“Sometimes,” she said, “I feel like I’m trying to make a meatloaf out of a few crumbled up crackers, water, and a splash of ketchup. And some days, I feel like I have fresh ground beef and onions and a good loaf pan and everything I need to make a pretty good one. And the trick, it seems, is to live in both times with as much self-acceptance and gratitude as I can and trust no matter what the outcome, it’s all good.”

All good. Even when we’ve got nothing but crackers.

Nadia Bolz-Weber describes how she organized a big event at her church and only 26 people showed up, the smallest crowd of the year. She felt like all of her hard work had amounting to nothin’. She was fuming and feeling sorry for herself. And in her self-absorption, she failed to recognize how many people were helped that day, though not in the ways she anticipated.

She had missed it. She forgot that God makes incredible things out of what we consider nothingness – a universe, a sky full of fireflies, you and me.

“I mean, let’s face it,” she writes, “’nothing’ is God’s favorite material to work with. Perhaps God looks upon that which we dismiss as nothing, insignificant and worthless, and says, ‘Ha! Now that I can do something with.’”

Yep. We’ve all experienced how amazing things often come out of what we consider nothing and nowhere. The problem is that we get so full of ourselves that we miss it. For instance, I assume that because my head is on allergy overload that the kids’ program will be a disaster. Because, you see, it’s all about me.

(Since my voice was so scratchy on Sunday, I let them do most of the talking. And it was way better that way. The conversation started with: Why do you think people push others away? “Fear,” they suggested. Why are we afraid of them? “Because we don’t know them.” How do we stop being afraid? “By getting to know them.” Yes. That. And off they went.)

I forget that I’ve still got a lot to give. Even if it’s one kind word spoken between nasal-drip sniffles. Or a half-formed idea from a foggy mind. Or an imperfect gesture from a good heart.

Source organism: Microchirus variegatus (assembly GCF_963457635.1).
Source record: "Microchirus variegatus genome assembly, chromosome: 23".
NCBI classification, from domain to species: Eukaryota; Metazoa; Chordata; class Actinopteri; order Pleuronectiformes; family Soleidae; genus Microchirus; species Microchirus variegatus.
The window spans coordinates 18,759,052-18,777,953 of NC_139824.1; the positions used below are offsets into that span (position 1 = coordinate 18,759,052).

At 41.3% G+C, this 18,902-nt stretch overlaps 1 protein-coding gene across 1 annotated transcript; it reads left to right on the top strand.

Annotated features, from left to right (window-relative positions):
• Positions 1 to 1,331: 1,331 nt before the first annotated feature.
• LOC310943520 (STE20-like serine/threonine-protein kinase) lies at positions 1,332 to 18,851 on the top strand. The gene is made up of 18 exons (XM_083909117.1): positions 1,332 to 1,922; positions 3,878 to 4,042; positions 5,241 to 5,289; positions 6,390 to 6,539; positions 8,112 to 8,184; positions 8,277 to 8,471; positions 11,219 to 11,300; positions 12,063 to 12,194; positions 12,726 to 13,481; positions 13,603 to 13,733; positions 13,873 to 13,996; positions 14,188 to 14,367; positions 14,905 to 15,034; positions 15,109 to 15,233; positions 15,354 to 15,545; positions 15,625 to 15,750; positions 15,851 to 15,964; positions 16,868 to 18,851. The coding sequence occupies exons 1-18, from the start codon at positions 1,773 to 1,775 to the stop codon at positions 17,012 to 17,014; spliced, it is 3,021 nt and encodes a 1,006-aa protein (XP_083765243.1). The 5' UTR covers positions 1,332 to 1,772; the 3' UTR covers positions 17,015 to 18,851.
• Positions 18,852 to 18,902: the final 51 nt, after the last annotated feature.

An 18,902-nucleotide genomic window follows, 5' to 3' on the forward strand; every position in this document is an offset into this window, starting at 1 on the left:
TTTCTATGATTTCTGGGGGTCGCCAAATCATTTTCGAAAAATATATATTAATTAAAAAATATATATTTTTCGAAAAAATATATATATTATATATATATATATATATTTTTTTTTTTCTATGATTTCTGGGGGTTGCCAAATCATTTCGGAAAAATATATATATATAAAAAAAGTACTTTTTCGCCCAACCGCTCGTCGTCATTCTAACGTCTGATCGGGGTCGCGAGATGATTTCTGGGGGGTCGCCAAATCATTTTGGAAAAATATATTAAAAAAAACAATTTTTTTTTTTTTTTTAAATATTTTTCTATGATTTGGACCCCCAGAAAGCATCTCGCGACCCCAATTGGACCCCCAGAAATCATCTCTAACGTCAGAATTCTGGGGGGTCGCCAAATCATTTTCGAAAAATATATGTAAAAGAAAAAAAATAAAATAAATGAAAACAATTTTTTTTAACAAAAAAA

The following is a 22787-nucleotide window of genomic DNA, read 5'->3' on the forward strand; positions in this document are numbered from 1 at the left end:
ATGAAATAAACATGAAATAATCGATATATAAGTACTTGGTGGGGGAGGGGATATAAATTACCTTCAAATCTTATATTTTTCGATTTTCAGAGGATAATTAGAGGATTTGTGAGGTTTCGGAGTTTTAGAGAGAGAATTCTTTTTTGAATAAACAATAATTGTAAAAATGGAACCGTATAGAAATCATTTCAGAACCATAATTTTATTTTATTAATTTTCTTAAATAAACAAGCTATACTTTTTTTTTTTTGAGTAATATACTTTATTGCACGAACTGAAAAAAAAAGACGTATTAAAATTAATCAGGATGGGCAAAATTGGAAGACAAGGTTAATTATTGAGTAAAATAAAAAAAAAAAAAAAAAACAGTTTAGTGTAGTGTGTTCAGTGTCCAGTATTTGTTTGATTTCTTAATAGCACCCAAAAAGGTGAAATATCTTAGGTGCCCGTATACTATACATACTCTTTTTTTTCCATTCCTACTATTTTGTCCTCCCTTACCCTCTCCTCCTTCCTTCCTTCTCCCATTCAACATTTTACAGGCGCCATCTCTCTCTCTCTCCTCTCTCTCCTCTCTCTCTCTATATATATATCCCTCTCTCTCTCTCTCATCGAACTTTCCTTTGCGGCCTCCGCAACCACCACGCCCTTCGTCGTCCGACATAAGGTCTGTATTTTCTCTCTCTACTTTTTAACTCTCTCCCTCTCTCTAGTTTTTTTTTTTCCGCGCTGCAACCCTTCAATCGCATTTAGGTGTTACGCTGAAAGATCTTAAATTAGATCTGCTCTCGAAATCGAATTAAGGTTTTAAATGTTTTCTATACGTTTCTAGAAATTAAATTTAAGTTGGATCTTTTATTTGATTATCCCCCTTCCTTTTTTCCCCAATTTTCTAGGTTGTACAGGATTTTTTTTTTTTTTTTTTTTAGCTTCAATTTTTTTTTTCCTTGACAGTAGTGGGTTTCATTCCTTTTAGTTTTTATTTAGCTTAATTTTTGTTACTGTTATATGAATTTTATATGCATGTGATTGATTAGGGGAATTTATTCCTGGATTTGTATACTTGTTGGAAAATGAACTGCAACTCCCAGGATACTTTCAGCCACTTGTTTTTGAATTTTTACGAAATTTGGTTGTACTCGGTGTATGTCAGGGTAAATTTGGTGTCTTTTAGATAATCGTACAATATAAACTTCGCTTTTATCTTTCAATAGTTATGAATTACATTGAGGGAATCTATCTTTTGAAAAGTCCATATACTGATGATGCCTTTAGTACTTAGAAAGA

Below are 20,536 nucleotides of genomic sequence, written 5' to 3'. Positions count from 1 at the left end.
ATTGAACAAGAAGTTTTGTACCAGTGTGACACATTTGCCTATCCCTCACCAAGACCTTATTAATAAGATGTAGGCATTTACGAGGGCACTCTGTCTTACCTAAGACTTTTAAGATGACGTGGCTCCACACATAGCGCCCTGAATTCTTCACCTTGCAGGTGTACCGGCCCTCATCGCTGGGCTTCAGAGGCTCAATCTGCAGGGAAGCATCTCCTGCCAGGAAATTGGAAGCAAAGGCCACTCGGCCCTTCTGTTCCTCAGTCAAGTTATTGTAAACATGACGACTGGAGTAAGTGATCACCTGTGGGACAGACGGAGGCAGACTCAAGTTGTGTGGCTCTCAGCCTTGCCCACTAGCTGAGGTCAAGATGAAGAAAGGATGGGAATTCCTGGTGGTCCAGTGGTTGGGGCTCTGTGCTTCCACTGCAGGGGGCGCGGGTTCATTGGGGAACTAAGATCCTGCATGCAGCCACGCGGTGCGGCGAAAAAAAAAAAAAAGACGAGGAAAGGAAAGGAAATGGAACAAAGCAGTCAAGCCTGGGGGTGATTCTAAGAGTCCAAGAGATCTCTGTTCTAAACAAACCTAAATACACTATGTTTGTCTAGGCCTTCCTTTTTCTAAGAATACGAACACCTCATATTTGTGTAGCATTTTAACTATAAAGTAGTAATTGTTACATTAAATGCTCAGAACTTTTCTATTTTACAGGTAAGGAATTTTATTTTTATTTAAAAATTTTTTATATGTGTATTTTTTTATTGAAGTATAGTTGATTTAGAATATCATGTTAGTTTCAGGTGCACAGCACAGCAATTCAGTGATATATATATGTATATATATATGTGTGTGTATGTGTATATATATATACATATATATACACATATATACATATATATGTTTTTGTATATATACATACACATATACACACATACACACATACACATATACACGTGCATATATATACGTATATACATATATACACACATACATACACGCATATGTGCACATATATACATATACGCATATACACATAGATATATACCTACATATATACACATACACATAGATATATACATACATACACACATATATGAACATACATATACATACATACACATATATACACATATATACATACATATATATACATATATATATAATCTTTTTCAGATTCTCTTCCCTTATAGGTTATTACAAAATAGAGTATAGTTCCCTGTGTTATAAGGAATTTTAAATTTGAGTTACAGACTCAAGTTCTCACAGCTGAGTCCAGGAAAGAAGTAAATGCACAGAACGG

I slip into the arrogance of assuming that I’m the only one involved in this process. There are always many others who have a hand in the recipe. I get caught up in thinking that I need to do it all, and do it all perfectly, or it won’t amount to anything. I don’t leave room for others to add their unique ingredients.

I make the mistake of thinking that because all I have to offer today is the crackers, it’s not enough. Sometimes crackers is enough. In fact, it might be the only thing missing.

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Who would Jesus pee with?


When my kids were in high school, their girls’ volleyball team made it to the district finals of the state tournament. I went to watch the match and used the men’s restroom beforehand.

As I stood at the urinal, I noticed someone wearing a girl’s skirt move into the urinal next to mine. The school is co-ed. The skirt was worn by a young man on the football team. The conversation went like this:

Me: Hey, nice skirt.

Him: Thanks. The football team is wearing them to show support for the girls.

Me: Great idea. Very clever.

Him: Yeah, we liked it. Thanks.

I peed, he peed, and off we went. It was a funny moment. Of course, in North Carolina and some other places, it probably wouldn’t be funny at all. Who knows? There would likely be some big dust-up over a person in a skirt using a urinal.

And isn’t that so sad? And more than a little creepy? Why are so many politicians and religious leaders so obsessed with where people pee and what’s in their pants?

And since religion inevitably gets dragged into it, let’s ask a pertinent question: Who would Jesus pee with?

First things first. Why are folks so caught up in others’ sexuality?

Historians point out that religions and politicians have always spent a lot of time trying to legislate sexuality and push away the people that made them uncomfortable. I’ve seen that in my lifetime. Jim Crow laws were still in place when I was growing up. White people didn’t want black people peeing next to them. Or drinking from the same water fountain. Or eating at the same lunch counter. Or sleeping in the same hotel. Or marrying white people.

Black people made them uncomfortable, so they tried to legislate to keep them away.

And so it goes today. People who are uncomfortable with gay people or transgender people are trying to legislate to keep them away. And just like the defenders of Jim Crow, they’re using their “religious beliefs” to support their arguments.

So, let’s get to that bigger question: Who would Jesus pee with?

The gospels provide short, thumbnail descriptions of what Jesus is passionate about: Feeding the hungry, healing the broken, sheltering the homeless, visiting the imprisoned, sharing everything with those in need. Trying to love everyone unconditionally. Being compassionate and accepting. The gospels go on and on about this.